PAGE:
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How fortunate we are to have a river like the Spokane running right through our city. Can you imagine Phoenix or Chicago or any other city in the world with a river as big as this that creates three waterfalls within earshot of city hall? But our river needs help.

So my message is: Go listen to the river.

And when you listen you will find it speaks in tones so plain and childlike it will be hard to tell if the sounds are sung or spoken. The cataracts are calling out that it wants to run clean and free.

The Spokane river is saying: Clean the poisons from my life giving water. Water, which is life itself. The river is saying: I am the life stream that gives vitality to this city and the land I flow through.

I am no ones river and I am everyone’s river. I belong to no one person or one faction. No one owns me and can treat me as property and claim me as their own. Because I am held in common by all the people it is they who must protect me and restore me.

Because the water from below mother earth comes up to meet and mix with me, the poisons must be cleansed from my system so that every living thing may survive and prosper.

Listen to the river. It’s saying:

For over a hundred years people have put poisons in my system. Before that the roebuck and the reindeer took my water without fear. No swans died from feeding in my marshes. The tall trees shaded my currents and my banks. I ran clear and cold and the water creatures loved me. For eons I lived like this and the natural world lived with me and by me and because of me. The fish and I lived in harmony with each other and they came many miles, even into the veins and arteries of my head waters. They came from the mighty ocean like voices from far off in the sunset.

Listen to the river. It’s asking:

Who would despoil this spiritual scene? Will take it take forever to come close to what once was?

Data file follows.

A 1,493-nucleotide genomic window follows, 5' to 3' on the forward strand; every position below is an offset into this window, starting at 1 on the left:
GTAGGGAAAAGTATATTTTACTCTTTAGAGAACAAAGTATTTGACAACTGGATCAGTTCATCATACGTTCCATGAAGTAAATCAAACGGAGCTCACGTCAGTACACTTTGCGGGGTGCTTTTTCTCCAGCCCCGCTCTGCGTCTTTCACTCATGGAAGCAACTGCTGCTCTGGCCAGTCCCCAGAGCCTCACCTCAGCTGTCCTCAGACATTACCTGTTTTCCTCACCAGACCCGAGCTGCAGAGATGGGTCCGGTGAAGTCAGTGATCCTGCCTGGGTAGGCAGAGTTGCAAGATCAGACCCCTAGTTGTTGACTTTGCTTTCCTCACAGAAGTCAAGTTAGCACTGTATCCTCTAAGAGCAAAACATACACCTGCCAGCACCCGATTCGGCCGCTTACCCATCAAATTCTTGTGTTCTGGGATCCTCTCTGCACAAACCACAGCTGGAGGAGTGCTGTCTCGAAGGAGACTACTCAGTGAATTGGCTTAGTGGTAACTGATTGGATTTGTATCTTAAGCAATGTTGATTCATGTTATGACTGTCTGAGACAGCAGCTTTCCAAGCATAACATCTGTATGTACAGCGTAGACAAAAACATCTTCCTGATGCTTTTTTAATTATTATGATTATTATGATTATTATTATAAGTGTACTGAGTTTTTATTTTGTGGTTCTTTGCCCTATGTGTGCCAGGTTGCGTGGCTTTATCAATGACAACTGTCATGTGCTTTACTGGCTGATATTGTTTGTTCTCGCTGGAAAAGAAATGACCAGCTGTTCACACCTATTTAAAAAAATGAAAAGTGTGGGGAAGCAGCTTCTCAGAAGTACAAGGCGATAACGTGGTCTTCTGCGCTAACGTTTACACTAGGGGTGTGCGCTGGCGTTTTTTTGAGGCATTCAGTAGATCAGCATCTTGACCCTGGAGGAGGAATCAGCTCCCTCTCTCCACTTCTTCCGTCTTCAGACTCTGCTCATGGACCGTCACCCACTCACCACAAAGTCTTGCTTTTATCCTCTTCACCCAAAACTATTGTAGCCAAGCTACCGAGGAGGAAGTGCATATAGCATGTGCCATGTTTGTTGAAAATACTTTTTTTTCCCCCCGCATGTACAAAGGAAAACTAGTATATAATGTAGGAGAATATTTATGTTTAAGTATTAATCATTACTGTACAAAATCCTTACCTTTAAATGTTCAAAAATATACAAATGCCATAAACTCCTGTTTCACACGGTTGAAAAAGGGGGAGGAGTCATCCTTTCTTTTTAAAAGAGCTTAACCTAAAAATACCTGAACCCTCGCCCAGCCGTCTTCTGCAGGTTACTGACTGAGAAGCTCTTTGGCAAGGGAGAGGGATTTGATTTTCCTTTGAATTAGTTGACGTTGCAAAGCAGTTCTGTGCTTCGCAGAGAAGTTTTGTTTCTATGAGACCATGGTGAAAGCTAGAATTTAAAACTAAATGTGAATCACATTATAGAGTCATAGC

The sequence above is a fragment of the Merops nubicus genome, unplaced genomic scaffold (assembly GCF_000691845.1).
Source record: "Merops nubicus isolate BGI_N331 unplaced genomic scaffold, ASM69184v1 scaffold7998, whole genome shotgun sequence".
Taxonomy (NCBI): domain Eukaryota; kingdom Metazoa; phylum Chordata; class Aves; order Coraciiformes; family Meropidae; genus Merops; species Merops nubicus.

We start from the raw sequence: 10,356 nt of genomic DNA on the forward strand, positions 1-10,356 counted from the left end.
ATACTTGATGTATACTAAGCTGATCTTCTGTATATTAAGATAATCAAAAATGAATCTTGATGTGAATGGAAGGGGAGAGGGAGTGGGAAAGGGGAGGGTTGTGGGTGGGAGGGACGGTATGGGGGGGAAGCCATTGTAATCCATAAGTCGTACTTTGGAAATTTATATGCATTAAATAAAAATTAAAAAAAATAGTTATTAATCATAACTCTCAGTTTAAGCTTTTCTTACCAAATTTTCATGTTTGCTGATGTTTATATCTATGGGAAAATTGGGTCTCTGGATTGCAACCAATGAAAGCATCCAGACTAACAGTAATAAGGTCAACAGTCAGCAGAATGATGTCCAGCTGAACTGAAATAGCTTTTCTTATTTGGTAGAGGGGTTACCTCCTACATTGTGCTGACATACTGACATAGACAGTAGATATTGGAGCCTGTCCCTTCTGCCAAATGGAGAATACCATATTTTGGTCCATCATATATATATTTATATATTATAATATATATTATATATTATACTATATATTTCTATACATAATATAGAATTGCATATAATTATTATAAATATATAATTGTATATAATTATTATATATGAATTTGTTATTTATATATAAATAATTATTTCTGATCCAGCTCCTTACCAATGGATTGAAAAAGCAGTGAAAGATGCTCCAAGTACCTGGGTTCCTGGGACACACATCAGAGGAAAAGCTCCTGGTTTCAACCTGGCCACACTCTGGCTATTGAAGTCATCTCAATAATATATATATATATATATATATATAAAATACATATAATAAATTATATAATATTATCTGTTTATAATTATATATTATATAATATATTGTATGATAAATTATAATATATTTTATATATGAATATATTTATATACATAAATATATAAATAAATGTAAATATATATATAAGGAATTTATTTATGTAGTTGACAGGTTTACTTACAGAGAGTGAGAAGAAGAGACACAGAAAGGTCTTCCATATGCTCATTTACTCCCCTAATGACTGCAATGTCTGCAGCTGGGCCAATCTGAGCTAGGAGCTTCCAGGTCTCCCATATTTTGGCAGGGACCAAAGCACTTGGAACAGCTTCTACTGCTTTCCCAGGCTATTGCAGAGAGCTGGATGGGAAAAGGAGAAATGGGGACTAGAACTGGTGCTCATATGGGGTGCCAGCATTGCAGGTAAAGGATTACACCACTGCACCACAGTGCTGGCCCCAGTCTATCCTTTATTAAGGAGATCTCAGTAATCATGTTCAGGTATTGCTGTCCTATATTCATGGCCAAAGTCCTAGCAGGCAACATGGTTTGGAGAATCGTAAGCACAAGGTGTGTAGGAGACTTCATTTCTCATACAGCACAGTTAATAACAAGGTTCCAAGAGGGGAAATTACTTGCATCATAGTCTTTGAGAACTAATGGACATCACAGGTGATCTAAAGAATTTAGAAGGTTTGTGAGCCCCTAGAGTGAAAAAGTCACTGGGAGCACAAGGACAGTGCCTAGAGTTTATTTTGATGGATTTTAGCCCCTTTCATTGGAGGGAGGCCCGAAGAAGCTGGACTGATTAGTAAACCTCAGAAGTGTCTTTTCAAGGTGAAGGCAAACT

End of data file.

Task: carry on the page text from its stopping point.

Surely those and their descendants should pay any price and assume any burden to try to make it right for the pollution they put in me. They can’t be excused.

In the mists that rise from my currents where they crash upon the rocks, I whisper,” How could you?” “How can you still let it happen?”

How can you continue to cut the tall trees from the hillsides above my channels and my beaches, so that I swell beyond all tradition and carry too much of the contaminated hillsides down my flow? Have you no respect for god and nature?

Listen to the river.

And I say: Those of you who love the haunts of nature and the shadows of the forest and the wind among the branches and the rain showers and the snow storms and the rushing of great rivers must listen and protest the poisoning of this natural world. We must listen to the Spokane river. Some good has been done but just enough to engender hope and yet, of heartbreak.

So kneel down by it’s shores and take the time to pause and listen, listen to the river.

How fortunate we are to have a river like the Spokane running right through our city. Can you imagine Phoenix or Chicago or any other city in the world with a river as big as this that creates three waterfalls within earshot of city hall? But our river needs help.